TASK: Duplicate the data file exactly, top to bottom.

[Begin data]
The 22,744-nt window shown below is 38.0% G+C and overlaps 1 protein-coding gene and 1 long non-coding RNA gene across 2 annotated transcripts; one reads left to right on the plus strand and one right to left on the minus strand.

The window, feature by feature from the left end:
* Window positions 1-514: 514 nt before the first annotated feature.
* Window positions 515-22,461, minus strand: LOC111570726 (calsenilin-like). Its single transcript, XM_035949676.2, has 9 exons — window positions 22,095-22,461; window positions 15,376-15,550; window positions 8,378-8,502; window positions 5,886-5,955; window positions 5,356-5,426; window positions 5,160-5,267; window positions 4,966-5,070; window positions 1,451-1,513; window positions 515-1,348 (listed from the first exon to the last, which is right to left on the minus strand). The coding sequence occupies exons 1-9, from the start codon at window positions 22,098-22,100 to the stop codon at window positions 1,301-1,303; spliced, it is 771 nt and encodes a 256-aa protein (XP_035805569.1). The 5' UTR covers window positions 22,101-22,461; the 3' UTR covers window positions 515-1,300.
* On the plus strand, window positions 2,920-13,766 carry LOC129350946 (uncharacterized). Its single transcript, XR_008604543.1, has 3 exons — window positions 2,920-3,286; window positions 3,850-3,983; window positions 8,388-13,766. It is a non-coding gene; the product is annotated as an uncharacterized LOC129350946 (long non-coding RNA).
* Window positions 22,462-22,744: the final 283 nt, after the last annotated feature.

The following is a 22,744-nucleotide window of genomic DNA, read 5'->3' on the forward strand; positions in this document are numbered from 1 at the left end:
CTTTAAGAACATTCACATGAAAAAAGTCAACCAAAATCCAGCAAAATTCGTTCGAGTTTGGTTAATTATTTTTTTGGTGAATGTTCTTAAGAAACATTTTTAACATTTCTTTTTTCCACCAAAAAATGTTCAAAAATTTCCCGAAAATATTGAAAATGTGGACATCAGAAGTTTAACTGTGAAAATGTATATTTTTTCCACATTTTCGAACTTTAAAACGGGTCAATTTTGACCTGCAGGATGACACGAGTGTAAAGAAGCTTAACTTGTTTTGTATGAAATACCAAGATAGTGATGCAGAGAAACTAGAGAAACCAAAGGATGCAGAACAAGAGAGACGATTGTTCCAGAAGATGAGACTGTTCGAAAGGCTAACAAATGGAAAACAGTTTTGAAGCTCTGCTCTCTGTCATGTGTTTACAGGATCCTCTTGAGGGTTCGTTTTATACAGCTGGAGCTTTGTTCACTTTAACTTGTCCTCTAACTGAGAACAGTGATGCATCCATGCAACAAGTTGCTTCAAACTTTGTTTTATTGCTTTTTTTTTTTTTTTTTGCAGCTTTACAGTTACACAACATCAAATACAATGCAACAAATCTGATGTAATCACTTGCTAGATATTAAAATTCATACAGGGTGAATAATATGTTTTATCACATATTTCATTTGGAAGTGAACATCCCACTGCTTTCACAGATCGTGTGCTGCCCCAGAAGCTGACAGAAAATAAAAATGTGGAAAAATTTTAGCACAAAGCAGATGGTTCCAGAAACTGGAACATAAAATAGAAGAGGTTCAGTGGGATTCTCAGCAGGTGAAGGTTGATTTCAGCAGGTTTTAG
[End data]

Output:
The 22,744-nt window shown below is 38.0% G+C and overlaps 1 protein-coding gene and 1 long non-coding RNA gene across 2 annotated transcripts; one reads left to right on the plus strand and one right to left on the minus strand.

The window, feature by feature from the left end:
* Window positions 1-514: 514 nt before the first annotated feature.
* Window positions 515-22,461, minus strand: LOC111570726 (calsenilin-like). Its single transcript, XM_035949676.2, has 9 exons — window positions 22,095-22,461; window positions 15,376-15,550; window positions 8,378-8,502; window positions 5,886-5,955; window positions 5,356-5,426; window positions 5,160-5,267; window positions 4,966-5,070; window positions 1,451-1,513; window positions 515-1,348 (listed from the first exon to the last, which is right to left on the minus strand). The coding sequence occupies exons 1-9, from the start codon at window positions 22,098-22,100 to the stop codon at window positions 1,301-1,303; spliced, it is 771 nt and encodes a 256-aa protein (XP_035805569.1). The 5' UTR covers window positions 22,101-22,461; the 3' UTR covers window positions 515-1,300.
* On the plus strand, window positions 2,920-13,766 carry LOC129350946 (uncharacterized). Its single transcript, XR_008604543.1, has 3 exons — window positions 2,920-3,286; window positions 3,850-3,983; window positions 8,388-13,766. It is a non-coding gene; the product is annotated as an uncharacterized LOC129350946 (long non-coding RNA).
* Window positions 22,462-22,744: the final 283 nt, after the last annotated feature.

The following is a 22,744-nucleotide window of genomic DNA, read 5'->3' on the forward strand; positions in this document are numbered from 1 at the left end:
CTTTAAGAACATTCACATGAAAAAAGTCAACCAAAATCCAGCAAAATTCGTTCGAGTTTGGTTAATTATTTTTTTGGTGAATGTTCTTAAGAAACATTTTTAACATTTCTTTTTTCCACCAAAAAATGTTCAAAAATTTCCCGAAAATATTGAAAATGTGGACATCAGAAGTTTAACTGTGAAAATGTATATTTTTTCCACATTTTCGAACTTTAAAACGGGTCAATTTTGACCTGCAGGATGACACGAGTGTAAAGAAGCTTAACTTGTTTTGTATGAAATACCAAGATAGTGATGCAGAGAAACTAGAGAAACCAAAGGATGCAGAACAAGAGAGACGATTGTTCCAGAAGATGAGACTGTTCGAAAGGCTAACAAATGGAAAACAGTTTTGAAGCTCTGCTCTCTGTCATGTGTTTACAGGATCCTCTTGAGGGTTCGTTTTATACAGCTGGAGCTTTGTTCACTTTAACTTGTCCTCTAACTGAGAACAGTGATGCATCCATGCAACAAGTTGCTTCAAACTTTGTTTTATTGCTTTTTTTTTTTTTTTTTGCAGCTTTACAGTTACACAACATCAAATACAATGCAACAAATCTGATGTAATCACTTGCTAGATATTAAAATTCATACAGGGTGAATAATATGTTTTATCACATATTTCATTTGGAAGTGAACATCCCACTGCTTTCACAGATCGTGTGCTGCCCCAGAAGCTGACAGAAAATAAAAATGTGGAAAAATTTTAGCACAAAGCAGATGGTTCCAGAAACTGGAACATAAAATAGAAGAGGTTCAGTGGGATTCTCAGCAGGTGAAGGTTGATTTCAGCAGGTTTTAG